Yeah, yeah, yeah. I know that a “layers” pun is an obvious headline for Glass Onion. Forgive me.
When Knives Out was released in 2019, it was a pleasant surprise. Rian Johnson, of course, had already proven many times over to be a more than capable filmmaker. But no one could have anticipated quite how huge of a hit the film would be.
It had a stacked ensemble cast of stars that had seen brighter days (Don Johnson, Jamie Lee Curtis), regulars of the IP machine (Chris Evans, Daniel Craig), relative newcomers (LaKeith Stanfield, Ana de Armas), and some arthouse favorites (Toni Collette, Michael Shannon).
For many, this was immediately viewed as an all-star cast. For people less familiar with the work of these legends, it was closer to a cast of “hey! It’s James Bond! And Captain America! And the woman from the Activia commercials!” But that woman from the Activia commercials proved that she’s still got it and fans fell in love with Knives Out. It quickly became a question of when, not if, a sequel would be made.
Three years and one pandemic later, Glass Onion: A Knives Out Mystery has finally arrived! I am so pleased to say that it is just as good, if not better, than the original Knives Out!
The film begins with a title card that includes the year 2020 – something that I have begun to despise. We watch as several people receive a mysterious box. Among them, a former super model and fashion mogul who brings controversy anywhere she goes (Kate Hudson), a meninist Twitch star (Dave Bautista), the Governor of Connecticut (Kathryn Hahn), and a scientist (Leslie Odom Jr). The box contains an invitation from their tech billionaire friend, Miles Bron (Edward Norton), to a weekend away on his private island and a stay at his residence, the titular, Glass Onion.
Once they are all on the island, we find out that one of the guests, Andi (Janelle Monáe), is not as welcome as the others. She helped make Miles the billionaire that he is before the two had a falling out and the others were left to pick sides.
A Welcome Return
After we have been introduced to the new cast of characters, we check in with our hero: the brilliant detective, Benoit Blanc (Craig). Feeling depressed without any good cases to keep his mind sharp, it comes as a great surprise when Blanc is told that he has received a mysterious box.
Just what he needs! Excitement!
It’s not long before our new crew of suspects find themselves intertwined in a murder mystery!
Just as the first did, Glass Onion does an excellent job at setting up each character. Despite the film being a true ensemble piece, each star gets a moment to shine. The script is just as sharp as the first and it is readily apparent that the cast meshes well together. Despite it, at first, seeming like one of the most random assortments of actors to ever play a group of friends.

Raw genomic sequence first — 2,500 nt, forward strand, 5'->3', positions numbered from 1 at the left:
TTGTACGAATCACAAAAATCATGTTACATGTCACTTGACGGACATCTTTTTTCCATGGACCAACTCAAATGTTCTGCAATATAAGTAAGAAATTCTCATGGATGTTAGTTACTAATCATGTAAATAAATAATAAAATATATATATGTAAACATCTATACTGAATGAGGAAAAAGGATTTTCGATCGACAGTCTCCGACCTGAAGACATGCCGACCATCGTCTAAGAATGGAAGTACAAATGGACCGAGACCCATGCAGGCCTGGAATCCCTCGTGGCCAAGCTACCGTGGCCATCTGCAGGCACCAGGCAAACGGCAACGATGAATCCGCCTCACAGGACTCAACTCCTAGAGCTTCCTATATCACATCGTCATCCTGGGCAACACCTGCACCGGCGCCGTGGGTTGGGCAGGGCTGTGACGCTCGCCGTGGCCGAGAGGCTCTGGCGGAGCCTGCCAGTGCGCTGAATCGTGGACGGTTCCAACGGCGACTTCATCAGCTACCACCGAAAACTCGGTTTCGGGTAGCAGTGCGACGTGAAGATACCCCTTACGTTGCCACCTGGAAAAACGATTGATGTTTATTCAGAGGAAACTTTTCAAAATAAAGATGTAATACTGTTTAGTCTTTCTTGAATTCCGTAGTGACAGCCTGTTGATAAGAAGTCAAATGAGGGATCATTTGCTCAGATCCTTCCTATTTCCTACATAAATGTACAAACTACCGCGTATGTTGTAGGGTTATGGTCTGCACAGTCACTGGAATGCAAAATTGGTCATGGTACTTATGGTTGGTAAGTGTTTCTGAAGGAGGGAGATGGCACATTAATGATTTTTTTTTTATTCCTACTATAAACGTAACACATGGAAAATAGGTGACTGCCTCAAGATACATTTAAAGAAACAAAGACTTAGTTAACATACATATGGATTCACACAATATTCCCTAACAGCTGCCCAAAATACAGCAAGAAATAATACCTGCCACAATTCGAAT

MVP in a Movie Filled with Them
As I am writing this review, I have the desire to pick one member of the ensemble and declare them the MVP. Admittedly, it is a harder task than I originally thought. I could go with Bautista for his over-the-top streamer antics. Or Norton for his pitch-perfect, smarmy attitude. Hudson surprises in hilarious ways in first major role in years. Craig, Hahn, and Odom Jr. all have their arguments as well. But the one I keep coming back to is Monáe.
They are truly one of the most exciting new stars of the past decade. Here, they consistently bring laughs, as well as a jolt of energy to the film. Just when you think you understand the character’s motivations, you realize you have no idea.
An Unpredictable Puzzle
And that is truly the best thing I can say about Glass Onion. The murder mystery is a genre as old as time. The sequel to one of the most successful modern examples is a risk. Between Johnson’s sharp writing, stylish direction, and a cast that is fully game, Glass Onion breaks the mold. The twists and turns keep coming and I assure you, you do not know where this movie is going.
It is a beautiful puzzle box of a story. The new location and the fully realized cast of characters allows the audience to take Glass Onion on its own merits. Yes, Benoit Blanc is back but this is not Knives Out 2. This is a brand new, original mystery and it is treated as such by everyone involved. It is such a breath of fresh air in an industry that bends over backwards to connect new films to those of yesteryear. Glass Onion is a complete success on its own.
We Want More!
The pivotal piece of any murder mystery is the mystery part. Johnson continues to subvert audience expectations and it left me hoping for more. It is a cliché to say at this point, but I want Johnson and Craig to continue teaming up for these forever. I want several more Benoit Blanc stories. I want the best character actors and the most extravagant locations and I want one every three years until the end of time. Every sequel will be met with open arms, as long as Johnson continues to reward us.
Glass Onion is the rare sequel that may improve upon its successor. And if, for you, it does not, I feel confident that it will at least meet your expectations. Just give yourself over and enjoy solving the mystery!